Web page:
2D Frequency Domain Filtering and the 2D DFT
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The 2D DFT:
o The Transforms
o Frequency Content Location
o Properties of 2D DFT
o Examples of Properties

Frequency Domain Image Filters:
o 2D Filtering Concepts
o Smoothing
o Edge Detection
o Sharpening
o Filter Design



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Sharpening Through Highpass Filters Brought to you by Team Phantom Cruiser and the Power of Steam

Top: Original image. Bottom: Image filtered with 3rd order Butterworth sharpening filter, normalized cutoff frequency .5, Gp = 1.1, Gs = .8

So if we can isolate the edges of an image, and we know that the apparant sharpness of an image is dependant on the strength of the edges, then we should be able to increase the sharpness of an image by boosting the power in the edges, which means boosting the power in the high frequencies. This is easily done through a linear combination of the original image with the image resulting from a highpass filter. And since all these operations are linear, we can perform this addition prior to multiplying by the filter rather than afterwards, and thereby simply incorporate it into the filter.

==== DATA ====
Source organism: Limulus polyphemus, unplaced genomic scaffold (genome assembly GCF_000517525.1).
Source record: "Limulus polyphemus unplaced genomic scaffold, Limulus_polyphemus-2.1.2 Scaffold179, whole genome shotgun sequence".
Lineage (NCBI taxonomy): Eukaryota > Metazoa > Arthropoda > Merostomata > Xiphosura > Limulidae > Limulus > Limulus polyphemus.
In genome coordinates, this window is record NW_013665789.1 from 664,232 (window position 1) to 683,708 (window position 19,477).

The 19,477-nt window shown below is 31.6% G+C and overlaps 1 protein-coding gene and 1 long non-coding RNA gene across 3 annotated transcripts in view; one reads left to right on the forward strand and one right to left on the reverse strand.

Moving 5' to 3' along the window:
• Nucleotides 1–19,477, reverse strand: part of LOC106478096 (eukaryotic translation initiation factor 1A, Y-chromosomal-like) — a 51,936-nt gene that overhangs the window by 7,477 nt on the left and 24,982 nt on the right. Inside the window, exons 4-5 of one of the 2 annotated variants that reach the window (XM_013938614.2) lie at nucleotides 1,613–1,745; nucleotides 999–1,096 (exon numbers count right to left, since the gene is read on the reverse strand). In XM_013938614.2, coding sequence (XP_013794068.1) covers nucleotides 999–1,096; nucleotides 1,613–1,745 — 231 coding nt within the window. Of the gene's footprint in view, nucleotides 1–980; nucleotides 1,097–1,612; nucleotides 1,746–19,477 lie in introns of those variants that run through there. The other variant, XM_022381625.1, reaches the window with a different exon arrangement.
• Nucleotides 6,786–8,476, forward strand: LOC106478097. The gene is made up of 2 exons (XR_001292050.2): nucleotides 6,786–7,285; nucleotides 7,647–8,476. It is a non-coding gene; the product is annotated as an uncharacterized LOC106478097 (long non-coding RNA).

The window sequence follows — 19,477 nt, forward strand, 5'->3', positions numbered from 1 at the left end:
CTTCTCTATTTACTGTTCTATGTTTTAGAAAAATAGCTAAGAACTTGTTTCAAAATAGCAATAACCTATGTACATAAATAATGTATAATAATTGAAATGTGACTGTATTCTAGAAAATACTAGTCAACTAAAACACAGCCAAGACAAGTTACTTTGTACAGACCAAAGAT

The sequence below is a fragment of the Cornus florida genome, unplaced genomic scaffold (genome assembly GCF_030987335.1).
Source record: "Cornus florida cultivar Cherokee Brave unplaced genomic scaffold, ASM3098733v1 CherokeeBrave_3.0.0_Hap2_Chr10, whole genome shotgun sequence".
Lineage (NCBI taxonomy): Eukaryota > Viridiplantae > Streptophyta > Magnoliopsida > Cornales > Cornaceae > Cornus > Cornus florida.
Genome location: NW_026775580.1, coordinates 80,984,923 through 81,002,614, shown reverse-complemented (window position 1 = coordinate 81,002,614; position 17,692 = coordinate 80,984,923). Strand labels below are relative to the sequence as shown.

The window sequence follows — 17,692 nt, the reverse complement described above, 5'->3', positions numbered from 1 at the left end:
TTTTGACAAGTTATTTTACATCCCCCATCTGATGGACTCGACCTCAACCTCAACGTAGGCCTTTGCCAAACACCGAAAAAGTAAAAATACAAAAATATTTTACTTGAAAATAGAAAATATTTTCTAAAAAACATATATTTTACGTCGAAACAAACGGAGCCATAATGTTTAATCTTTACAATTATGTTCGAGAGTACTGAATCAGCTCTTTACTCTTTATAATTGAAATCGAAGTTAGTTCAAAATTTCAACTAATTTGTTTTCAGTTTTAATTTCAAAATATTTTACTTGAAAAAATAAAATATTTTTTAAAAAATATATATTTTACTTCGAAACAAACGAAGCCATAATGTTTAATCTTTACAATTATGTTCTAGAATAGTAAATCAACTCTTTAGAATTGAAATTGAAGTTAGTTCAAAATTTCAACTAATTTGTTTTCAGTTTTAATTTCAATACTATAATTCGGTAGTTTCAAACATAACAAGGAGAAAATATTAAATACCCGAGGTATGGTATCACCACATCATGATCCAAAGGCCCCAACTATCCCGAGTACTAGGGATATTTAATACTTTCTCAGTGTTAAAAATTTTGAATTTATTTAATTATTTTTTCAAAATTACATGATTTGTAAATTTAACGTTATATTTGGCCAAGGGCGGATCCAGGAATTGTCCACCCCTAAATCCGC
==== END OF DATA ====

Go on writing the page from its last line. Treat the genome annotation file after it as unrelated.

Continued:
If we call the transform of the original image A and a fully attenuating highpass filter H, then the transform of the highpassed image B(u,v) = A(u,v)*H(u,v). Therefore we can create any linear combination C = aA + bB = aA + b(A*H) = A(a + bH) and therefore we can create our sharpening filter H'(u,v) = (a + bH(u,v)). By selecting a good ratio of a to b as well as choosing the right cutoff frequency for the filter, we can therefore create natural looking sharpening of the photo.